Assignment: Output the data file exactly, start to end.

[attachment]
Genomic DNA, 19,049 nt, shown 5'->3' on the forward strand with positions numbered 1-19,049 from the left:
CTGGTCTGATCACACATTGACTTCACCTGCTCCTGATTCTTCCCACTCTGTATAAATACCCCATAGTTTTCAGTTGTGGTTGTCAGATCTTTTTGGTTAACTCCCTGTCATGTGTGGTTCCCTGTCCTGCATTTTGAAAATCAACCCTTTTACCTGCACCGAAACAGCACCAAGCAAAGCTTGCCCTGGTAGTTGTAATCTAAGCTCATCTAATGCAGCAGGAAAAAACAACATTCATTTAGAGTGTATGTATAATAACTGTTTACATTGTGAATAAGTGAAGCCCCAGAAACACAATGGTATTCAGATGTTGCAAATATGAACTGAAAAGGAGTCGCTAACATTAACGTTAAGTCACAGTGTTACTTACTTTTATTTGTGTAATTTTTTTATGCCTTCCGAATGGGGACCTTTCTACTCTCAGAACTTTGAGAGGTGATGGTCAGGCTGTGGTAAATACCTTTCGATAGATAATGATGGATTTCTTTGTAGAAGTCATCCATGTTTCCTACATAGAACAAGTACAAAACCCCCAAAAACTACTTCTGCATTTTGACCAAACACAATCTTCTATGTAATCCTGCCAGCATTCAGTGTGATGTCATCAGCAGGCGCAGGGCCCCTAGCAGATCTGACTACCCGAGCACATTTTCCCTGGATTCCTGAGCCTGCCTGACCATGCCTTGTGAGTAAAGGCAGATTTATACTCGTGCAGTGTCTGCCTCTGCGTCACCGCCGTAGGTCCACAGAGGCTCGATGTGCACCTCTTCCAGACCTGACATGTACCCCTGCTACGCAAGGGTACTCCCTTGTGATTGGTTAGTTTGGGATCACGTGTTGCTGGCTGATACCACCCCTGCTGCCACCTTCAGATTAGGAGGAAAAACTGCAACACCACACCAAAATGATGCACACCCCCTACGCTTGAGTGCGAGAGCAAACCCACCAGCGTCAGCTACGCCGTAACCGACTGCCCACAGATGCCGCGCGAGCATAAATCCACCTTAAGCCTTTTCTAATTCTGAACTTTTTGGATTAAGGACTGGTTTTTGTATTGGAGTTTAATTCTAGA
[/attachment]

Genomic DNA, 19,049 nt, shown 5'->3' on the forward strand with positions numbered 1-19,049 from the left:
CTGGTCTGATCACACATTGACTTCACCTGCTCCTGATTCTTCCCACTCTGTATAAATACCCCATAGTTTTCAGTTGTGGTTGTCAGATCTTTTTGGTTAACTCCCTGTCATGTGTGGTTCCCTGTCCTGCATTTTGAAAATCAACCCTTTTACCTGCACCGAAACAGCACCAAGCAAAGCTTGCCCTGGTAGTTGTAATCTAAGCTCATCTAATGCAGCAGGAAAAAACAACATTCATTTAGAGTGTATGTATAATAACTGTTTACATTGTGAATAAGTGAAGCCCCAGAAACACAATGGTATTCAGATGTTGCAAATATGAACTGAAAAGGAGTCGCTAACATTAACGTTAAGTCACAGTGTTACTTACTTTTATTTGTGTAATTTTTTTATGCCTTCCGAATGGGGACCTTTCTACTCTCAGAACTTTGAGAGGTGATGGTCAGGCTGTGGTAAATACCTTTCGATAGATAATGATGGATTTCTTTGTAGAAGTCATCCATGTTTCCTACATAGAACAAGTACAAAACCCCCAAAAACTACTTCTGCATTTTGACCAAACACAATCTTCTATGTAATCCTGCCAGCATTCAGTGTGATGTCATCAGCAGGCGCAGGGCCCCTAGCAGATCTGACTACCCGAGCACATTTTCCCTGGATTCCTGAGCCTGCCTGACCATGCCTTGTGAGTAAAGGCAGATTTATACTCGTGCAGTGTCTGCCTCTGCGTCACCGCCGTAGGTCCACAGAGGCTCGATGTGCACCTCTTCCAGACCTGACATGTACCCCTGCTACGCAAGGGTACTCCCTTGTGATTGGTTAGTTTGGGATCACGTGTTGCTGGCTGATACCACCCCTGCTGCCACCTTCAGATTAGGAGGAAAAACTGCAACACCACACCAAAATGATGCACACCCCCTACGCTTGAGTGCGAGAGCAAACCCACCAGCGTCAGCTACGCCGTAACCGACTGCCCACAGATGCCGCGCGAGCATAAATCCACCTTAAGCCTTTTCTAATTCTGAACTTTTTGGATTAAGGACTGGTTTTTGTATTGGAGTTTAATTCTAGA